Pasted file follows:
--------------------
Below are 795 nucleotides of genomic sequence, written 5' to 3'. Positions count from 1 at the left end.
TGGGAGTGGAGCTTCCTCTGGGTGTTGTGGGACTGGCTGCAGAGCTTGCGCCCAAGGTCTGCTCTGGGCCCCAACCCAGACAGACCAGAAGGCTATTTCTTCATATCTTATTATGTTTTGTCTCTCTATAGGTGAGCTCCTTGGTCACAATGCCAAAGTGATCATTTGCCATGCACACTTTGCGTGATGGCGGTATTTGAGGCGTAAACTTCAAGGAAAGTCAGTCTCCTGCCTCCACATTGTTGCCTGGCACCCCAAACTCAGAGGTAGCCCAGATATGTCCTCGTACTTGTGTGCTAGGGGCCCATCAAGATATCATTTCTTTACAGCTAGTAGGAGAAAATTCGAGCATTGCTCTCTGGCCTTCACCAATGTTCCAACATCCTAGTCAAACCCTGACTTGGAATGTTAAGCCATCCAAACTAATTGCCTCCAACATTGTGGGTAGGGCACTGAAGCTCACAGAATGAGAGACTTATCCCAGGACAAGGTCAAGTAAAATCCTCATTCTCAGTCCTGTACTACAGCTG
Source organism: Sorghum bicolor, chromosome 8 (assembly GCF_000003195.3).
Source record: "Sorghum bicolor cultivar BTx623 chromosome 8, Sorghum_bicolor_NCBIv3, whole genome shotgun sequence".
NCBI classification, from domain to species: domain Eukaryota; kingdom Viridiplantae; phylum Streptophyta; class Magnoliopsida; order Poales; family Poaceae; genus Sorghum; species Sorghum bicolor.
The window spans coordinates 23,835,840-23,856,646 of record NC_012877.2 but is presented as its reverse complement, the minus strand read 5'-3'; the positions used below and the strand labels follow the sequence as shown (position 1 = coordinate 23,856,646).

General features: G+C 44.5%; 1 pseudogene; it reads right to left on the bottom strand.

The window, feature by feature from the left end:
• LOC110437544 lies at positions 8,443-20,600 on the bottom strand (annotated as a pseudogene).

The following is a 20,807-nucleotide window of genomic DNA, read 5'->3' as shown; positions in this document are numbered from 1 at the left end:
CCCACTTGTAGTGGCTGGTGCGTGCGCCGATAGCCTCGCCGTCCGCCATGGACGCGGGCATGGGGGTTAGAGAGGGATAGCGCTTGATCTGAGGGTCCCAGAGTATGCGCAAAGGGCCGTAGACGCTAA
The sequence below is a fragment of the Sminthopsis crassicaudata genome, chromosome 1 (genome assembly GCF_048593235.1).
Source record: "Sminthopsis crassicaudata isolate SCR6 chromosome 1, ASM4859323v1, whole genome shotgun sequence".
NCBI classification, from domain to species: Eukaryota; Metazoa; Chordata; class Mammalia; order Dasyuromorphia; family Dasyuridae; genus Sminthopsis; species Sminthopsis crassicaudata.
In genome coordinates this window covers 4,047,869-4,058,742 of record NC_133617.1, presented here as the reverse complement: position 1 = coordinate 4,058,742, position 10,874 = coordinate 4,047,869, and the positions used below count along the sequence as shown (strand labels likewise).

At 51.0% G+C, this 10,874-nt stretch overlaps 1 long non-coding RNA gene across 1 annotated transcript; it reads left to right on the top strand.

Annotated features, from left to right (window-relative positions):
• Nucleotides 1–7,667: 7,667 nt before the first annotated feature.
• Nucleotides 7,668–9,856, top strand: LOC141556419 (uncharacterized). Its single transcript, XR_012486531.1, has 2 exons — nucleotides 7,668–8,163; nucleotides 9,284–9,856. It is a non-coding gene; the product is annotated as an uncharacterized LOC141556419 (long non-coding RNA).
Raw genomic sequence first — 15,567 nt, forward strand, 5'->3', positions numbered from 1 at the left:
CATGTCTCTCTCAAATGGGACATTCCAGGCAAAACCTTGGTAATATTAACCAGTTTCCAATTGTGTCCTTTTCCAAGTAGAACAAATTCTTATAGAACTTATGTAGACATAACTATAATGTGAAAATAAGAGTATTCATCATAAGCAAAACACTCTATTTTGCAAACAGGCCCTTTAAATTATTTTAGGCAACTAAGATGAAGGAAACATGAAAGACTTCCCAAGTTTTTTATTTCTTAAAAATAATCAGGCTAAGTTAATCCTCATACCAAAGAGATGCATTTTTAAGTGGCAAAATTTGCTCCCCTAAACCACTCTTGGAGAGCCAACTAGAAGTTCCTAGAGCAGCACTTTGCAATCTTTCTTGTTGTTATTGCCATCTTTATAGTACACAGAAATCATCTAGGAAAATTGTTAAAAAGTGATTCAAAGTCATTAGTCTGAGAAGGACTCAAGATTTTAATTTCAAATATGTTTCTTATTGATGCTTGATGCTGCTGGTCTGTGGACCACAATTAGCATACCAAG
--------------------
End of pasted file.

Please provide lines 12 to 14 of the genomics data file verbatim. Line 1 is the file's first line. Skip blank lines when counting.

The sequence below is a fragment of the Sminthopsis crassicaudata genome, chromosome 1 (genome assembly GCF_048593235.1).
Source record: "Sminthopsis crassicaudata isolate SCR6 chromosome 1, ASM4859323v1, whole genome shotgun sequence".
NCBI classification, from domain to species: Eukaryota; Metazoa; Chordata; class Mammalia; order Dasyuromorphia; family Dasyuridae; genus Sminthopsis; species Sminthopsis crassicaudata.